The principle of “bail as the rule and jail as an exception” under criminal law in India is enforced through the operation of Section 439 of the Code of Criminal Procedure (“Cr.P.C.”) which provides that a person accused of an offense and in custody as per the provisions of Chapter VI, Chapter XVI or Chapter XVII of the Indian Penal Code shall be released on bail pending trial, with the exception for offenses punishable with life for which an opportunity needs to be given to the public prosecutor to defence, prior to the grant of bail. The Companies Act, 2013(“Companies Act”), however, supplements these provisions with Section 212 which prescribes for more stringent conditions for grant of bail in case of cognizable offenses under the Companies Act.
For arrests made under the Companies Act by the Serious Frauds Investigating Office (“SFIO”), Section 212(6) of the Companies Act prescribes that no person shall be released on bail for cognizable offenses under the Act unless the Public Prosecutor has been given an opportunity to oppose the application for such release. This is a special condition for grant of bail which was reserved only for offenses punishable with life in the Cr.P.C. This puts arrests under Section 212(8) of the Companies Act by the SFIO, at a higher footing for the conditions required to be considered by the trial court in releasing an accused on bail. Hence, judicial decisions for the exception to Section 212 have been hard to come by; propelling the need to place heavy reliance on past decisions of the grant of bail in cases of economic offenses.
While there have been multiple judgments discussing the issue, the law laid down for grant of bail for allegations of serious economic offenses by the Hon’ble Supreme Court of India in Sanjay Chandra vs. Central Bureau of Investigation (2012) 1 SCC 40 stands as the most prominent and clear law on the subject. In this case, the court while hearing bail pleas in the 2G scam case acknowledged that while offenses alleged against the accused may be economic offenses of high magnitude, the entitlement of the accused to bail cannot be denied, especially at a point where the investigation is completed and the charge sheet had been submitted. This judgment helped set the pace of how most trial courts and high courts in India dealt with the subject of grant of bail in cases of economic offenses. This judgment was followed by the Hon’ble Punjab and Haryana High Court for granting bail for offences under the Companies Act in D.K. Sethi V/s Central Bureau of Investigation CRM-M 46946 of 2017 decided on 24-09-2018.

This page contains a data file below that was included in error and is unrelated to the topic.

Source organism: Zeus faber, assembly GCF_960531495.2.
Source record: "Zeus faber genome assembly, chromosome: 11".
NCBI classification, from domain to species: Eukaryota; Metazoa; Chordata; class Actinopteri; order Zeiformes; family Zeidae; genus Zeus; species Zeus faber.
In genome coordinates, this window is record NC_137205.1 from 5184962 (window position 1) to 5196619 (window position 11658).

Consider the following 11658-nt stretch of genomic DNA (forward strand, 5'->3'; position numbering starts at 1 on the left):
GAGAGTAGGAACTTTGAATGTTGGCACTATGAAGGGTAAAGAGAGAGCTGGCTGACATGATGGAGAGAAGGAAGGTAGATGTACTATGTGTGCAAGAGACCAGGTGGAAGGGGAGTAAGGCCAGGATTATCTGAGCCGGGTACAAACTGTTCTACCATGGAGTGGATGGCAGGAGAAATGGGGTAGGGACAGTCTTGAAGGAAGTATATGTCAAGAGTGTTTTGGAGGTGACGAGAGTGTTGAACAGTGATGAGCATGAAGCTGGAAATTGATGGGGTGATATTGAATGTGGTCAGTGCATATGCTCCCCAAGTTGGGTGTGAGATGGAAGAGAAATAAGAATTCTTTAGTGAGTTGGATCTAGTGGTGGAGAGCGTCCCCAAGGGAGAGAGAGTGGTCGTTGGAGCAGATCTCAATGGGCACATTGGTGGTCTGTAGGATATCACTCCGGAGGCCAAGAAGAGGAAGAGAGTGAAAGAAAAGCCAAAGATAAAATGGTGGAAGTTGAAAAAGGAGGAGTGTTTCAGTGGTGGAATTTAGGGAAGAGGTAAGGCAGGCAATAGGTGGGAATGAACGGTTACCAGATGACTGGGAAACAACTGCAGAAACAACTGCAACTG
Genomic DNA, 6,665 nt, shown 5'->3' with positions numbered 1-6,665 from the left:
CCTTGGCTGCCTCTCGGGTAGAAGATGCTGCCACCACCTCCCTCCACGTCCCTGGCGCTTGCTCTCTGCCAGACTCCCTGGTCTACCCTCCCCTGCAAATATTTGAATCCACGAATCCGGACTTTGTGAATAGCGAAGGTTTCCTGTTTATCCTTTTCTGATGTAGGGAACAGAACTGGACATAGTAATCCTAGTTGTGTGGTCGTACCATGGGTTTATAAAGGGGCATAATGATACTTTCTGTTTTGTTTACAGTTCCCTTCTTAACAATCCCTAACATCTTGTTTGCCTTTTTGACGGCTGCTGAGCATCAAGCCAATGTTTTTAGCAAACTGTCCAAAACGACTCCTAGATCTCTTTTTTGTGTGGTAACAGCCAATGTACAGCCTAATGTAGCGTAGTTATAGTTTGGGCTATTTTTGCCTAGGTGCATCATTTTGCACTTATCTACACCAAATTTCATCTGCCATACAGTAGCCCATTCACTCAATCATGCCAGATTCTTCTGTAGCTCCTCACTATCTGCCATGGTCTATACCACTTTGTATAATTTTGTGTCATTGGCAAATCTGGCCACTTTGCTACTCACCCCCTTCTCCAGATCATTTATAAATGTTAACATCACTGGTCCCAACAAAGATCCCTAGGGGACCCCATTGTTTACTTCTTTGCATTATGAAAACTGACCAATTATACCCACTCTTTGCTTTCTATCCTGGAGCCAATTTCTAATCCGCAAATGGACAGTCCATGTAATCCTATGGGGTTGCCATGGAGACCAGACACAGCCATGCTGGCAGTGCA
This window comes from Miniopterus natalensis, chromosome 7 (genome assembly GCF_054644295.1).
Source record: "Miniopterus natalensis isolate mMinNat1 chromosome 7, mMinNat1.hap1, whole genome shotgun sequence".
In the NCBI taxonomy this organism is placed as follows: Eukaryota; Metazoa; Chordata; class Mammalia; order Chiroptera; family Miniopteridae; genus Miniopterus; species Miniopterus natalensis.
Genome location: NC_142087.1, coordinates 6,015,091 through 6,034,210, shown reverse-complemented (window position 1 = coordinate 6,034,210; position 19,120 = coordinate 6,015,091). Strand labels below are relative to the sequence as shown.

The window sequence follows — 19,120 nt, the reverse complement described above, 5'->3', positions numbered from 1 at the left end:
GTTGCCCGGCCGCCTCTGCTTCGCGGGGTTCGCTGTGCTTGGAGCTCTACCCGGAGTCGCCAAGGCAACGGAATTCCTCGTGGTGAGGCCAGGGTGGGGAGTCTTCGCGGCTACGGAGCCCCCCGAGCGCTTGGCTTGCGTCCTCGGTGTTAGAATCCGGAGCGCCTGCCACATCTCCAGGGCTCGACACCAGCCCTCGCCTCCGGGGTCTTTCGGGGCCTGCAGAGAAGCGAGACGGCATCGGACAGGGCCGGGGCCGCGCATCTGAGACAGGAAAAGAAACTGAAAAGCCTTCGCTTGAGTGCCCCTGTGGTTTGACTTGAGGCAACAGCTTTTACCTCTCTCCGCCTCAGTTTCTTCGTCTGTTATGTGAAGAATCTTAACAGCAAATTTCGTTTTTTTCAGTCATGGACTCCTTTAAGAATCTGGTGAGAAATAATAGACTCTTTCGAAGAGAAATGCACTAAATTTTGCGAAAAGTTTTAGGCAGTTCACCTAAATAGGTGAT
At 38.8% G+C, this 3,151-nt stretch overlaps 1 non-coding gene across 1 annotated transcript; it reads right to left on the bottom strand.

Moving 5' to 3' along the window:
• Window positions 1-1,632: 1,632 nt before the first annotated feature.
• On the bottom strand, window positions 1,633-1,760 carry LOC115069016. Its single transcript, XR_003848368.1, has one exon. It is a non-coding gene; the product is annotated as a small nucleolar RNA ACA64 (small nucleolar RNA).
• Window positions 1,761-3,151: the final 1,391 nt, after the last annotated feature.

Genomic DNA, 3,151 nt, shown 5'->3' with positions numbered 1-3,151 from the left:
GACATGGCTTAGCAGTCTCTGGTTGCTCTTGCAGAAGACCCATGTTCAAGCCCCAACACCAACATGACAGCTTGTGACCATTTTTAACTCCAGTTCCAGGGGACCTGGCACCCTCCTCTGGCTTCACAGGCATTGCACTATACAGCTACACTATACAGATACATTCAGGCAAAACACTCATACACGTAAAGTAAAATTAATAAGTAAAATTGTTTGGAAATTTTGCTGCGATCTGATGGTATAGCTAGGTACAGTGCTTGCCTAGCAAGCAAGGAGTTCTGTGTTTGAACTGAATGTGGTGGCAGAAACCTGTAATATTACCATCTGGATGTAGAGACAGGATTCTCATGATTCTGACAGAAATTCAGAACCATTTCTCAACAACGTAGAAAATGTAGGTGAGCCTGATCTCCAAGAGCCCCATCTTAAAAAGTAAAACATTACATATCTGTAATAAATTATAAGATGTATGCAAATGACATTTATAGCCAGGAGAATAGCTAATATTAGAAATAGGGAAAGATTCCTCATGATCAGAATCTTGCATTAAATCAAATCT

Further, in the case of Manoranjana Singh vs. Central Bureau of Investigation (2017) 5 SCC 218, the Hon’ble Supreme Court while assessing the conditions of bail in the Sarada scam reiterated that though the seriousness of an economic offense has to be one of the relevant considerations for determination of bail, it cannot be the only factor for grant or denial of bail. The court expounded that the detention of an undertrial for an indefinite period would violate the right to life under Article 21 and hence at the stage where the investigation was complete, the accused can be released on bail.
Investigation not complete
Investigation for serious economic offenses that are punishable under Section 212(6) of the Companies Act generally takes a longer length of time due to the complexity and magnitude of allegations. In most cases of arrest under Section 212(8) of the Companies Act, the sheer length of the investigation and extension of the investigation beyond a period of 90 days, entitles the accused to an indefeasible right to bail under Section 167(2) of the Cr.P.C., which provides that if investigating authorities do not submit a charge sheet within 90 days of arrest, the accused must be released on bail pending completion of the investigation.
While the case law on Section 212(6) of the Companies Act is hard to come by, exceptions to stringent measures on bail in economic offenses by the Hon’ble Supreme Court of India in multiple cases provide a valid line of reasoning and precedential value for grant of bail. The courts have, on multiple occasions also hesitated from granting bail under Section 212(6) like in the case of Nittin Johari vs Serious Fraud Investigation BAIL APPLN. 1971/2019 decided on 27-01-2020 in which the Hon’ble Delhi High Court rejected the bail application of the accused under Section 212(6) of the Companies Act for want of special conditions of bail to be fulfilled.
The concept of bail and its historical lineage has always intended to place impediments on bail only in cases of heinous crimes that jeopardize human life or dignity and not otherwise. The evolution of company laws in India and the impediments on bail placed for its violation has created a grey area and placed a larger question before the court as to whether economic offenses can be equated to offenses that directly harm human life or dignity; which is still to be answered.
This Article is written by: Mr. Siddhant Nanda, Advocate, Bar Council of India.
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